Domain squatting-Host a subdomain

Most web users would arguethat purchasing a domain name in the hopes that one day somebody
might want to use that domain name and then buy it from them for a
large amount of money is a little unethical. On the other hand, there
are times when you might come up with a brilliant idea for a site, or
what you think is a brilliant name, but you don’t have time to use it
immediately; still, you want to register it before someone else comes
up with the same brilliant idea.

 If you have a network-available backup system, putting in a dedicated network for hosts that will use it can be a big win. Some systems may eventually need to go to Gigabit Ethernet or trunked Ethernet. Backup systems, high-throughput NFS servers, and databases are common applications that end up being network bound on 100Mb Ethernet networks. Some Web systems, such as static image servers running high-speed Web servers such as Tux or thttpd can be network bound on Ethernet networks.

 Whatever your reason for purchasing
extra domain names, when you purchase them, redirecting them either
to your main website or another site of your choice is generally a better
idea than leaving them doing nothing.

Services by Full Descriptive Names
Another good design principal that is particularly essential for safe code cohabitation is to reference services by full descriptive names. I often see application designs that reference a database called dbhost and then rely on dbhost to be specified in the /etc/hosts file on the machine. As long as there is only a single database host, this method won't cause any problems.

So web users who type in the
domain name are automatically redirected to your primary domain. If
you want the domain name to redirect somewhere other than the root of
your primary domain, then click Manage Redirection.

You may be wondering now if I’m suggesting that you should spend all your
hard-earned cash on every domain name that you can think of. Don’t worry;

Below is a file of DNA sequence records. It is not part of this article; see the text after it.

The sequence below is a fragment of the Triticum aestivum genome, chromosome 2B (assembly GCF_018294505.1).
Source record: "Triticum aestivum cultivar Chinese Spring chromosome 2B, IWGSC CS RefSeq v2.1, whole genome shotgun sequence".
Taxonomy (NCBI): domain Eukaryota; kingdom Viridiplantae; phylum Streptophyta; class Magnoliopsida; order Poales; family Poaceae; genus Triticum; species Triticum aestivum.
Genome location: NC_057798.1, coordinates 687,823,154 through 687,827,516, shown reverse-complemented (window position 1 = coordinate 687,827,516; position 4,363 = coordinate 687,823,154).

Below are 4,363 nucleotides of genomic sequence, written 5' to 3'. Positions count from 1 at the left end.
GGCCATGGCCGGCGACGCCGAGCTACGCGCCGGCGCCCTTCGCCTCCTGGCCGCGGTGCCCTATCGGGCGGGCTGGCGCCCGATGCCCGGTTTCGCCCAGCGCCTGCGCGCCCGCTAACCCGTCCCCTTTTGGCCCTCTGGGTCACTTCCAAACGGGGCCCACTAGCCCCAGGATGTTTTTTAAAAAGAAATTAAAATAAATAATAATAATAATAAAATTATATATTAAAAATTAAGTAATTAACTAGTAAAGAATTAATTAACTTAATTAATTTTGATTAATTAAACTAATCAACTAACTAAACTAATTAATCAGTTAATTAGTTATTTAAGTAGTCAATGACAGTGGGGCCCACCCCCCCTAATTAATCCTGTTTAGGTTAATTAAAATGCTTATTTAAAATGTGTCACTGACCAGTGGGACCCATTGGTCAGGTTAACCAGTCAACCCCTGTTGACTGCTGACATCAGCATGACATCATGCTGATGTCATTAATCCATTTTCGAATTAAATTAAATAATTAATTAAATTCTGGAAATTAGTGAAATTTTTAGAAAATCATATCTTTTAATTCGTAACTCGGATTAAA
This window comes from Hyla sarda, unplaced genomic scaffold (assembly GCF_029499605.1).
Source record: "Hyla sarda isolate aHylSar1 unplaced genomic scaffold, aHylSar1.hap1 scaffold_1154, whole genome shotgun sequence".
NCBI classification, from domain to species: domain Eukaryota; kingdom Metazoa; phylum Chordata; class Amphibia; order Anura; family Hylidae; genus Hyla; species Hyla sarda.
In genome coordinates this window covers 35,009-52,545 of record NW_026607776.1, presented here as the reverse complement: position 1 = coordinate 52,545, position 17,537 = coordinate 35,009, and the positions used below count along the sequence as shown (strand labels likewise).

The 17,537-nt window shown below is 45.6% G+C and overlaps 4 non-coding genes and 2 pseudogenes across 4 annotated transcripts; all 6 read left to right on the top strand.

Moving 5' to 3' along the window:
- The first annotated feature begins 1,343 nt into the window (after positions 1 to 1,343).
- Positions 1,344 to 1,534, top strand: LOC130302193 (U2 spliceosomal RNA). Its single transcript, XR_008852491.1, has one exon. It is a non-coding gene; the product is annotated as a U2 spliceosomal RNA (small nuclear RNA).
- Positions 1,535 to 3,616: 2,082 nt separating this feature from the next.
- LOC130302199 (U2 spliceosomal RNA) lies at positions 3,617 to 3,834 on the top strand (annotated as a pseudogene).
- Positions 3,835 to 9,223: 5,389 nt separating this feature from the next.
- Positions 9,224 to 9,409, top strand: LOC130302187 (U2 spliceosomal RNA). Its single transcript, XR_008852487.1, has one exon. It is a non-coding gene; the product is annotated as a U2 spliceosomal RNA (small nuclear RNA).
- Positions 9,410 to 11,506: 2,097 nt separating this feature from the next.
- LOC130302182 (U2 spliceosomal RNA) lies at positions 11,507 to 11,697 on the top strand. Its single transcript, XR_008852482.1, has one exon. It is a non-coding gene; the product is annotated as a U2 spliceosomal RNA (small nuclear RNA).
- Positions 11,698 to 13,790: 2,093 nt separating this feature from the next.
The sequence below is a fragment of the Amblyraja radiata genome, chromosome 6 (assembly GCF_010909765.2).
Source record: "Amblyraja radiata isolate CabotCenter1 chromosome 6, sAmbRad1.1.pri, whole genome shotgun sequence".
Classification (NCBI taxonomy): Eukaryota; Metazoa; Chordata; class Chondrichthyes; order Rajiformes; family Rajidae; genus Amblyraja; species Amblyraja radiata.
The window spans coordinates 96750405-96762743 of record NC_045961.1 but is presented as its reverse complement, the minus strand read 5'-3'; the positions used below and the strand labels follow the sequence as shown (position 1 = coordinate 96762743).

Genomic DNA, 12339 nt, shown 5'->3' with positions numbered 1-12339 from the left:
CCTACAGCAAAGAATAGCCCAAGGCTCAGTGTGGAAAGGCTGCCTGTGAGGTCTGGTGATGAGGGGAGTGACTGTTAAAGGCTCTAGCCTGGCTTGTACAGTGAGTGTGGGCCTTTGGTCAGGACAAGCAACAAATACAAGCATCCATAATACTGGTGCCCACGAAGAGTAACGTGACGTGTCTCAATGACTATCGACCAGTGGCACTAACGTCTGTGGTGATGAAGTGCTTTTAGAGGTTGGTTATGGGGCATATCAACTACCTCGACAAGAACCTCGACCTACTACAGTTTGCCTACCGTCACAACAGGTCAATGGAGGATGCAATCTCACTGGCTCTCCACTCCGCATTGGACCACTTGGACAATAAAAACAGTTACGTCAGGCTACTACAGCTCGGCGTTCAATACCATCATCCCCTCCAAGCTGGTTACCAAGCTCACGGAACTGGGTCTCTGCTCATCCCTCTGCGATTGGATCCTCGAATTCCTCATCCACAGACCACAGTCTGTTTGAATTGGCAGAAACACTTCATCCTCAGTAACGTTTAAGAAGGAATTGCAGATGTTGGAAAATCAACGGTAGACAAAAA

that’s not exactly what I’m suggesting. It is good to think about your visitors
and try and put yourself in their shoes for a moment and consider whether
purchasing additional domain names would be useful to both them and you.
You don’t need to bankrupt yourself on just-in-case domain names, though.
Exactly how you redirect the domain name differs depending on the facilities
your domain name registrar gives you. If the registrar does not give you the
right facilities, it then depends which control panel is used for your hosting.
As an example, I show you how to redirect domain names using cPanel and,
regardless of which system you use, the basic concept is the same.

Host a subdomain on a separate server

reasons for using subdomains and sometimes a subdomain in itself may
take up so much server resources that it needs to be on its own server.
For example, if you have a support site at,
that site might provide downloads and other forms of resource-intensive
assistance. You can use the DNS to point users to your primary server
for your main website and then to a secondary server for your support
site even though they have the same domain name .

some performance issues and creates a number of hurdles that developers must overcome to write compatible code. In practice, it is most useful in hosted serving environments to ensure that users do not violate each other's privacy and security. 
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